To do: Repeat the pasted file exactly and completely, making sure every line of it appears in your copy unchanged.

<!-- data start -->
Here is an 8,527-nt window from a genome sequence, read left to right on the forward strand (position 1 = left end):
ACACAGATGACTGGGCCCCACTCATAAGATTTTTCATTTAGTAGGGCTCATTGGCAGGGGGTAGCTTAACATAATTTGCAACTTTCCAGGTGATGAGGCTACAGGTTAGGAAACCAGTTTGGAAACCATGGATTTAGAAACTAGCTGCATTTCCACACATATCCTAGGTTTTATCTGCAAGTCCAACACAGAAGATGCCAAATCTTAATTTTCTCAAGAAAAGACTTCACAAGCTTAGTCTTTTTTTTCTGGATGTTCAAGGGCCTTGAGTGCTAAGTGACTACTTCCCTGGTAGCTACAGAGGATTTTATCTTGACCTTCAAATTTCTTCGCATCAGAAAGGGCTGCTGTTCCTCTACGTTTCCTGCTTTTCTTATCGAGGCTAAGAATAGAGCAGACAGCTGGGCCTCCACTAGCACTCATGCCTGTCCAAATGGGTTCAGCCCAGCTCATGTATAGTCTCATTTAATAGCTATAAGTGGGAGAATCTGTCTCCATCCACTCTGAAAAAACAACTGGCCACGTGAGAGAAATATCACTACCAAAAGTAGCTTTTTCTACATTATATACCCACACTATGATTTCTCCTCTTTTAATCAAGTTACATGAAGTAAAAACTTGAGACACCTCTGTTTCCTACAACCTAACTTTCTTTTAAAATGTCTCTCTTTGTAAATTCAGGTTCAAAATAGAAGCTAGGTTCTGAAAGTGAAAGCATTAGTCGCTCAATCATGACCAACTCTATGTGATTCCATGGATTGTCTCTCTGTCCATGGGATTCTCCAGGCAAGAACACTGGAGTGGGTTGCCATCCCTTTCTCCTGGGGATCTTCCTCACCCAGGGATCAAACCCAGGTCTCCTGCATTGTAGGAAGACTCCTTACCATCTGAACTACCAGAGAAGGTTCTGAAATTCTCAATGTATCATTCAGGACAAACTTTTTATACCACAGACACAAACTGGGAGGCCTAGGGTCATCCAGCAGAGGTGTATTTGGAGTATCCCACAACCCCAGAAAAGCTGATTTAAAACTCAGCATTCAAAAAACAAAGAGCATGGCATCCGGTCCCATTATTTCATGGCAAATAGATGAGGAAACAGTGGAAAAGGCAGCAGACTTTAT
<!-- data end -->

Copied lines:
Here is an 8,527-nt window from a genome sequence, read left to right on the forward strand (position 1 = left end):
ACACAGATGACTGGGCCCCACTCATAAGATTTTTCATTTAGTAGGGCTCATTGGCAGGGGGTAGCTTAACATAATTTGCAACTTTCCAGGTGATGAGGCTACAGGTTAGGAAACCAGTTTGGAAACCATGGATTTAGAAACTAGCTGCATTTCCACACATATCCTAGGTTTTATCTGCAAGTCCAACACAGAAGATGCCAAATCTTAATTTTCTCAAGAAAAGACTTCACAAGCTTAGTCTTTTTTTTCTGGATGTTCAAGGGCCTTGAGTGCTAAGTGACTACTTCCCTGGTAGCTACAGAGGATTTTATCTTGACCTTCAAATTTCTTCGCATCAGAAAGGGCTGCTGTTCCTCTACGTTTCCTGCTTTTCTTATCGAGGCTAAGAATAGAGCAGACAGCTGGGCCTCCACTAGCACTCATGCCTGTCCAAATGGGTTCAGCCCAGCTCATGTATAGTCTCATTTAATAGCTATAAGTGGGAGAATCTGTCTCCATCCACTCTGAAAAAACAACTGGCCACGTGAGAGAAATATCACTACCAAAAGTAGCTTTTTCTACATTATATACCCACACTATGATTTCTCCTCTTTTAATCAAGTTACATGAAGTAAAAACTTGAGACACCTCTGTTTCCTACAACCTAACTTTCTTTTAAAATGTCTCTCTTTGTAAATTCAGGTTCAAAATAGAAGCTAGGTTCTGAAAGTGAAAGCATTAGTCGCTCAATCATGACCAACTCTATGTGATTCCATGGATTGTCTCTCTGTCCATGGGATTCTCCAGGCAAGAACACTGGAGTGGGTTGCCATCCCTTTCTCCTGGGGATCTTCCTCACCCAGGGATCAAACCCAGGTCTCCTGCATTGTAGGAAGACTCCTTACCATCTGAACTACCAGAGAAGGTTCTGAAATTCTCAATGTATCATTCAGGACAAACTTTTTATACCACAGACACAAACTGGGAGGCCTAGGGTCATCCAGCAGAGGTGTATTTGGAGTATCCCACAACCCCAGAAAAGCTGATTTAAAACTCAGCATTCAAAAAACAAAGAGCATGGCATCCGGTCCCATTATTTCATGGCAAATAGATGAGGAAACAGTGGAAAAGGCAGCAGACTTTAT